In case you weren't paying attention, the IRS's Registered Tax Return Preparer (RTRP) program just got shit-canned by a federal judge. Of course, as CPAs we don't really have to care about the RTRP program because we're exempt, as are our minions, as long as we promise to micromanage them.
Regardless, schadenfreude feels pretty damn good, especially when the IRS is on the schaden side of all that freude. That and it's a pretty good story. So if you're head's been up your tax hole recently, this briefing will catch you up to speed on the RTRP saga.
RTRP Origin Story
The push for what has became the RTRP program began back in 2002 when Nina Olsen, the United States Taxpayer Advocate, recommended regulation of federal tax return preparers in her annual report
Taxpayers are ill-equipped to assess the competency of someone’s expertise in an area in which they have limited knowledge themselves. […] Taxpayers would be better served, and compliance would likely be improved, if tax preparers were required to meet minimum standards of competency.
She didn’t mention Liberty Tax Service by name, but we were all thinking it.
In 2009, IRS Commissioner Doug Shulman announced that he was going to look into it
, demonstrating that the Office of the Taxpayer Advocate has the power to make the IRS Commissioner sit up, take note, and not do anything for seven years.
The AICPA loved the RTRP program
because it created barriers to entry into our profession and CPAs were not subject to its requirements. However, the AICPA was concerned that the RTRP designation “may cause confusion among taxpayers about the relative qualifications of tax return preparers.” In other words, “We'd like to keep all these underqualified sons of bitches out of the tax preparation business, but if we have to let them in, we want it to be clear to everybody that they’re underqualified sons of bitches.”
The AICPA also realized that the RTRP program could ruin our profession's internship programs. In its original form, interns couldn’t work on tax returns unless they passed the RTRP competency test and clocked the required CPE hours. Since CPAs hate brewing their own coffee, the AICPA focused its lobbying efforts on saving interns from the onerous RTRP requirements. As a result, the IRS backed down
, exempting both “Supervised Preparers” and “Non-1040 Preparers." This makes perfect sense. Supervised Preparers, although clearly underqualified sons of bitches, don’t sign any returns1
and are directly supervised by a CPA, and Non-1040 Preparers don’t need to demonstrate competence because business and estate returns are so fucking easy.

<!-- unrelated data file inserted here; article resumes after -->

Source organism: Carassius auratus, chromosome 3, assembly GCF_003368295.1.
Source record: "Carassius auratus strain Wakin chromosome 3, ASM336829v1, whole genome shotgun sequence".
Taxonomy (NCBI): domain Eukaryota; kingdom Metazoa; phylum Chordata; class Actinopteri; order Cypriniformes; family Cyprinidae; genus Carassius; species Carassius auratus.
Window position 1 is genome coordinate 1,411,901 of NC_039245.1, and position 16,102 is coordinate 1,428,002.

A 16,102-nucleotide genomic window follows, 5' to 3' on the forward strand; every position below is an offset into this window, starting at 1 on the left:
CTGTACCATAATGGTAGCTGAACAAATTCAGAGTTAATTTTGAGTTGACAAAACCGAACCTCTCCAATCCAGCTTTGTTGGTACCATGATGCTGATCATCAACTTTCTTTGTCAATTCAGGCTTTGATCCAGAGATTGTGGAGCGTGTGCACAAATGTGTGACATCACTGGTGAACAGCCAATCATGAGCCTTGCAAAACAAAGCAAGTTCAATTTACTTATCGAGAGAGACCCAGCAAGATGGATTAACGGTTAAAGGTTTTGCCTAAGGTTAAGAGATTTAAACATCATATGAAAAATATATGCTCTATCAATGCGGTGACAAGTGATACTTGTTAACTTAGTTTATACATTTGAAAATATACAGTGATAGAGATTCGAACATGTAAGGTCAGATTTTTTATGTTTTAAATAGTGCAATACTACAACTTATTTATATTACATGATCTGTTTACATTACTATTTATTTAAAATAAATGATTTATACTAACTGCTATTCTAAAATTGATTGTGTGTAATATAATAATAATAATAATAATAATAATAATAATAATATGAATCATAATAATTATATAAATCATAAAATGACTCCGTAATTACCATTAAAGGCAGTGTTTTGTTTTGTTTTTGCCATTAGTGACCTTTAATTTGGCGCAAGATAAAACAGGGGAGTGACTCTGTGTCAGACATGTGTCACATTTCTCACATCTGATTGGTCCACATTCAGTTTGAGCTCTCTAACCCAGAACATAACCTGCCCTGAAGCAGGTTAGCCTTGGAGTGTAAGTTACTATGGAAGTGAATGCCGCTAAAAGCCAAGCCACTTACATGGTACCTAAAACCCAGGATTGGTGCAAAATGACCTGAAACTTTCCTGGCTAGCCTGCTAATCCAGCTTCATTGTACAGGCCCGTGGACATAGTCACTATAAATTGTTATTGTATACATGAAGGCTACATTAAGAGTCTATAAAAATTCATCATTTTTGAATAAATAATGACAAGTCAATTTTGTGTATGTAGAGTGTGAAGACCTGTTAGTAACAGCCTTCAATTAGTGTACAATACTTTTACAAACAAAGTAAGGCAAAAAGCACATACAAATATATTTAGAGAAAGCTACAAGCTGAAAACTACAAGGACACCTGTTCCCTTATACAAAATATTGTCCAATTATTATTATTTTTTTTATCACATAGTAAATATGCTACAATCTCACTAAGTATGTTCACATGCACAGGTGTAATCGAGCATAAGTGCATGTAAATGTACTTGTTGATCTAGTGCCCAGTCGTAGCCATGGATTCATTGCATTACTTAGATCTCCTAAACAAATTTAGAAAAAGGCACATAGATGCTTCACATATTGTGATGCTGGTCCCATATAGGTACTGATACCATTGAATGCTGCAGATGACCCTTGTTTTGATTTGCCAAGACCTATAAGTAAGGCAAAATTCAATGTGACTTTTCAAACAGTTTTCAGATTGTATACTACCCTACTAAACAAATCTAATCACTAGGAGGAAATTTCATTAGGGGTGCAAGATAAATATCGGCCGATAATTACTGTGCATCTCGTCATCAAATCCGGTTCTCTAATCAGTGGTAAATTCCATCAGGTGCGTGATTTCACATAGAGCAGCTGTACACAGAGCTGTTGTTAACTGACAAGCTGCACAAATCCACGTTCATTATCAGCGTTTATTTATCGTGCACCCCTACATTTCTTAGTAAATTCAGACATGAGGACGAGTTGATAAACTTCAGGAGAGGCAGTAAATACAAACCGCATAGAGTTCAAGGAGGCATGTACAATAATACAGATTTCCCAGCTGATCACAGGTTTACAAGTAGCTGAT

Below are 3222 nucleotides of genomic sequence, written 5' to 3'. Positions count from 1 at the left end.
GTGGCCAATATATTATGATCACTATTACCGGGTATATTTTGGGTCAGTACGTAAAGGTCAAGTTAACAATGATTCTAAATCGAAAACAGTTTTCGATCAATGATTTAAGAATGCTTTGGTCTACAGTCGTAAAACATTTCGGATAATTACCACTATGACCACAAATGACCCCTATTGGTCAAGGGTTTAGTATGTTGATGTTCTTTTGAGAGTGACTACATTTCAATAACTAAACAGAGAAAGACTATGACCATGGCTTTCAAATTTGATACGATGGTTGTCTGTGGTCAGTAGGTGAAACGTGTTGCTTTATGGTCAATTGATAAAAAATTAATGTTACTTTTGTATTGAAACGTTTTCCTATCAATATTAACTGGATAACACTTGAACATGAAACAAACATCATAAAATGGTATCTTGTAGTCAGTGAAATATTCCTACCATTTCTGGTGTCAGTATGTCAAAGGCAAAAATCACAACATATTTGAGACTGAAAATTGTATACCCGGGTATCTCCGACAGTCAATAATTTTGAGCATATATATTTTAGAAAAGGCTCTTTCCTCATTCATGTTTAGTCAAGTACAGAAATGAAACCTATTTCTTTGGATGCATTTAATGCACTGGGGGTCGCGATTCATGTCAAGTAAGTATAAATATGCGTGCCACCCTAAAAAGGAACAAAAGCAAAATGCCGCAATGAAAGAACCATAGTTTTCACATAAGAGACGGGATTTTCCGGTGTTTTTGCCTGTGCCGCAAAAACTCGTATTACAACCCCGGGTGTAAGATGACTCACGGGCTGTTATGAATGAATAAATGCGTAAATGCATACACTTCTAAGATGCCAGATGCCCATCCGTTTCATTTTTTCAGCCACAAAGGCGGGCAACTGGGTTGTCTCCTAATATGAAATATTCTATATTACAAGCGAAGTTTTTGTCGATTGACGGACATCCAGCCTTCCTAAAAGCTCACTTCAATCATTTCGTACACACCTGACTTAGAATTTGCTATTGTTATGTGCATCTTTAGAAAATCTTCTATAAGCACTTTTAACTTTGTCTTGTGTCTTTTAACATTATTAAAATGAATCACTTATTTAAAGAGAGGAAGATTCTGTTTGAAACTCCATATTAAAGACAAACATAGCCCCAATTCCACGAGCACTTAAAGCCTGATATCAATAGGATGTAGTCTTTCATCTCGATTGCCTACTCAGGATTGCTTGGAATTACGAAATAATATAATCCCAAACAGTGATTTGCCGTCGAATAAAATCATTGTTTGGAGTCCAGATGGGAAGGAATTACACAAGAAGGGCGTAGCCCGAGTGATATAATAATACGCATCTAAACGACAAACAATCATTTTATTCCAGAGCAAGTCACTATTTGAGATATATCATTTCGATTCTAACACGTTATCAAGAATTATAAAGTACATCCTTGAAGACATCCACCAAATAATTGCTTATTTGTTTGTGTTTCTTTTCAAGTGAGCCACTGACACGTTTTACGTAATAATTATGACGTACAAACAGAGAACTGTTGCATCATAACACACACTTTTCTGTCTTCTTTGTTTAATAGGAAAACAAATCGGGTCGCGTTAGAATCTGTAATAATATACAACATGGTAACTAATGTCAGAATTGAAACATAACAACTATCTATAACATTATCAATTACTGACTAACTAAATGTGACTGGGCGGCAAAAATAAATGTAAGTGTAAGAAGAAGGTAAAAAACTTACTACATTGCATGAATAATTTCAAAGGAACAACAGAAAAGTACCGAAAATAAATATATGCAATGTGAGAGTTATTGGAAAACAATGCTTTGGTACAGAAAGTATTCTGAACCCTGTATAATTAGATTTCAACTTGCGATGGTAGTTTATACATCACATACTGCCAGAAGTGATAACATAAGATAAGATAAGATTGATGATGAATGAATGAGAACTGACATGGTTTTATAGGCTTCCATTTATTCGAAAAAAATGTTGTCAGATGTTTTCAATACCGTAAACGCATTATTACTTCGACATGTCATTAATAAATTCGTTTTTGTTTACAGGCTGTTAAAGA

The RTRP program officially started in January 2011, meaning everybody needed a PTIN to prepare 2010 returns. The continuing education and ethics requirements kicked off in 2012, and preparers were expected to pass the competency exam by the end of 2013.
The Great Spankening
All this was moving along in it’s weird, yet expected, bureaucratic way when out of nowhere three of these underqualified sons of bitches took the IRS to court and won
, liberating stupid people to make money by helping even stupider people comply with the U.S. Tax Code.
In a stunning blow to the Internal Revenue Service’s efforts to regulate the tax preparation profession, a federal judge struck down the IRS’s licensing requirements for tax preparers on Friday [January 18], including testing and continuing education.
While on the one hand, it’s always fun to see the IRS lose, on the other hand it seems weird that tax return preparers are less regulated than nail technicians, hunting guides, and funeral service directors2
The IRS plans to appeal
the decision, and requested the court to allow it to continue the RTRP program during the appeal process. It's kind of like a kid getting caught shoplifting a Snickers, and then asking if he can eat the candy while he waits for his parents to show up. But the three amigos who brought down the RTRP program contested the IRS’s request
, and the judge clarified his ruling.
Judge Boasberg clarified that his injunction did not affect a separate set of regulations requiring tax preparers to have a Preparer Tax Identification Number, or PTIN, or prevent the IRS from operating its testing or continuing education centers on a strictly voluntary basis.
So, bottom line, you still need to pay $64.25 for a PTIN, and you can take the RTRP test for fun. Yippee ki -yay, motion filers.
1 Most of them can’t sign returns because they don’t know cursive.
2 Two things are certain: death and taxes, but only one requires a license.